Ghana has lost one of its most promising artists, Ebony Reigns, who went mononymously as Ebony. Her rise to fame was swift and ended abruptly on Feb. 8, when she and three other passengers were involved in a deadly road accident after a visit home to see her mother in Sunyani, Ghana. Ebony, born Priscilla Opoku-Kwarteng, was only 20 years old. Global African musicians like Shatta Wale, Yemi Alade and Efya have reached out over social media to pour out their condolences.
Ebony was expected to take home the prestigious “Artist of the Year” award at this year’s Vodafone Ghana Music Awards, and would have been the first female to receive this title. She was a sensual and vivacious performer with a deep, dark velvety voice that went perfectly with her “bad girl” persona. She did not resemble any of her peers, with her free-formed locks and risqué fashion that flaunted her signature curves and showed off her dark skin in a country where women are still advertised bleaching creams. With such a unique gift, it is such a shame that following her death, the news cycles in Ghana only seemed to be preoccupied with the supposedly controversial aspects of her career: the fact that she liked to perform bra-less, had an alleged relationship with a woman, supposedly smoked weed, and owned her sexuality in a bold way, among other things. Ebony was a revolutionary performer and was destined to be “one of the boys” in a predominantly male-dominated industry.
Ebony went against the mold in her entrance into the music industry. She dropped out of high school before her third year to pursue music. Many West African children would shudder at even having this thought when the expectation is to focus on school and enter the medical, technological or business fields. However, she had the blessing of her incredibly supportive father, and her manager and co-writer, Bullet of Ruff Town Records, also part of the legendary Ghanaian hiplife group, Ruff n Smooth.
In 2015, Ebony emerged as the freshest dancehall artist with the track “Dancefloor,” almost immediately after declaring her desire to pursue a career in music. At that time Shatta Wale, A.K.A. the “Dancehall King,” garnered huge popularity for dancehall with his patois-infused lyrics and perceived authenticity after traveling to Jamaica to properly study the genre. Dancehall exploded in Ghana and made way for female artists like MzVee and Kaaki, and male artists like Stonebwoy and Samini. However, in 2017 Ebony edged out her competition to win the highest honor at the Bass Awards, rewarding African dancehall and reggae performers, as “Artist of the Year.”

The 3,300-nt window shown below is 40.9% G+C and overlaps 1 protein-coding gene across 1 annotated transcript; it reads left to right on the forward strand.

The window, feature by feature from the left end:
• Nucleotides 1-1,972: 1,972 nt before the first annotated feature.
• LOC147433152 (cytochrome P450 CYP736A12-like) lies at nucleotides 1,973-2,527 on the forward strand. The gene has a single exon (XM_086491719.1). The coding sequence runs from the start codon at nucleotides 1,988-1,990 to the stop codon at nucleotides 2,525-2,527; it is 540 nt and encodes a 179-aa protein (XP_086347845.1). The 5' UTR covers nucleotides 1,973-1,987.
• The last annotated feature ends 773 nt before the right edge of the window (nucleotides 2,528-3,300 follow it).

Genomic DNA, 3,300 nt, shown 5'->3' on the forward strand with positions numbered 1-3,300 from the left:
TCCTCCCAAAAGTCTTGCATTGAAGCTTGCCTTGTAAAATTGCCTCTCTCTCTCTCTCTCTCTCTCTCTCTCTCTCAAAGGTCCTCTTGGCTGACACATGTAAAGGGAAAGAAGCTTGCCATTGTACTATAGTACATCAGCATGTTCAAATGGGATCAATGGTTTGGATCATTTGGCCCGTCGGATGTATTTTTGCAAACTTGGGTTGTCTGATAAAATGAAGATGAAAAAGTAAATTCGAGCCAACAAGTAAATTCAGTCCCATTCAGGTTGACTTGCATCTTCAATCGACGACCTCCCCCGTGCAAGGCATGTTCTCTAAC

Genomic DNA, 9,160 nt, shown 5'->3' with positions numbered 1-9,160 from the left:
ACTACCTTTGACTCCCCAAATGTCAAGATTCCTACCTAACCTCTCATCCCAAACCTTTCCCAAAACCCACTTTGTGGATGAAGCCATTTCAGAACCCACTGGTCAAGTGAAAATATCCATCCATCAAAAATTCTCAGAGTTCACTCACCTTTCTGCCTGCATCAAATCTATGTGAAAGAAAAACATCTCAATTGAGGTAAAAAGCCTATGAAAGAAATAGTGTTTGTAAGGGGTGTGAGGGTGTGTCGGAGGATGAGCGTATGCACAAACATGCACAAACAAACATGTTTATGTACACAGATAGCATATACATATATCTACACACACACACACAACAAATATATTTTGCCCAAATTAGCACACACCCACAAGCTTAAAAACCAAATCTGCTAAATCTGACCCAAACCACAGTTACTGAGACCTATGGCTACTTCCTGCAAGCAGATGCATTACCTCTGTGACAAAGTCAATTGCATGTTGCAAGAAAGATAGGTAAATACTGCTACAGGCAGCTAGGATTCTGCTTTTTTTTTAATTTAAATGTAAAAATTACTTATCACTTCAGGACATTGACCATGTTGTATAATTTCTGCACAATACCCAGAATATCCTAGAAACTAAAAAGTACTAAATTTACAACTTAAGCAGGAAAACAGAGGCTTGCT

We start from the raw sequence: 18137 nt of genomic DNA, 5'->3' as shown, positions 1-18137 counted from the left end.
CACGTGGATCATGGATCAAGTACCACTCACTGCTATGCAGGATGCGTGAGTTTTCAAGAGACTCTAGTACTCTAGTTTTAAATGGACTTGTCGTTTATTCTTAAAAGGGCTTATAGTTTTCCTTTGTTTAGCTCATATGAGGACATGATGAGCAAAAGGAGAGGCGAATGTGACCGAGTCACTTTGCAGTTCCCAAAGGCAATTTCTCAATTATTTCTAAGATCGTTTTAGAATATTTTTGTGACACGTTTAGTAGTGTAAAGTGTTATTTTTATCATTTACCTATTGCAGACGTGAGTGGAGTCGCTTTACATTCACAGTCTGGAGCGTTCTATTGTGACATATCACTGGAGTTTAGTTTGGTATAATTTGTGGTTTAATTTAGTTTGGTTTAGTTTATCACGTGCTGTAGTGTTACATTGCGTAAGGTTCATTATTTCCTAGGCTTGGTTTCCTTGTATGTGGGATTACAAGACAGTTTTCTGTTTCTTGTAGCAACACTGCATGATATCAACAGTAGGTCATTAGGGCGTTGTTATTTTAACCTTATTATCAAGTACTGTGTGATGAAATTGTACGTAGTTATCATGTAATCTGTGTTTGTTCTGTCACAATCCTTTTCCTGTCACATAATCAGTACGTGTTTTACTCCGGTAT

Even with the success of her dancehall hits, which were popular among the youth championing Accra's club culture, Ebony proved her versatility with the smooth track, “Poison.” She sings effortlessly in English, patois and Twi while quoting the old school popular song, “Poison,” by highlife star Daddy Lumba. It’s the kind of song your parents can listen to and reminisce about the good old days, while younger folks can get excited about a song that reflects a uniquely Ghanaian aesthetic with the sounds of today. In another single, “Kupe,” she moves towards the popular Afrobeats sound while referencing “Odo Esisi Me,” a hiplife Ghanaian song from 1999 by Akatakyie. Whereas other Ghanaian dancehall artists struggled to merge their dancehall influence with homegrown Ghanaian genres, Ebony seemed to have figured out how to do this seamlessly, winning fans all over West Africa within a few years.
It’s safe to say her biggest hit to date was “Sponsor” which has three times as many streams as any of her other songs on Spotify and the most views on YouTube. It’s a carefree, breezy song that makes you wonder where the closest beach serving mango juice is. The video is fun and Ebony looks completely at ease and playful, like the young woman she is. Her loving and proud father makes a cameo in the video as she sings about wanting a sponsor to take care of her instead of worrying about broke men her age. It’s clear that with this song Ebony has hit her stride and solidified her own sound.
Ebony’s latest video to drop in December 2017, “Maame Hw3,” was her most impactful hit. “Maame Hw3” is a song about domestic violence, showing a mature and sober version of the singer. It depicts graphic images of a woman being abused by her partner while Ebony screams in the track “I hate you so much right now!” She said in an interview with Ghanaian network TV3, “I speak for the females. I’m nothing else but a musician so that’s the best way I can send my message.” She seemed to be emerging as a feminist and advocate for women’s rights. She also planned to launch the Ebony Cervical Cancer Foundation to raise awareness and prevention of the disease and encourage testing of HPV. Unfortunately, her untimely death prevented this initiative from taking off.
Today, Feb. 16, would have been Ebony’s 21st birthday. It’s incredible to think that just about four years after entering the music industry, she made such a huge mark on Ghanaian music, where women are historically underrepresented. Her confidence and ownership over her style, lyrics, music, message and performances were inspiring and make it even more tragic that she left us when her career was just taking off. Her death must not be in vain. Hopefully her untimely passing will incite Ghanaian policymakers to make the roads safer for drivers. Every day, an average of six people die through road accidents in the country of 29 million people, according to Ghana Web. We hope Ebony’s achievements encourage more young African women with a passion in music to pursue it and stay focused, to be themselves and to “hustle in the morning, afternoon and evening” in the way only Ebony Reigns knew how.
For more on Ebony's music, check out this "Ebony Reigns Forever Tribute Mix" by DJ Lyriks: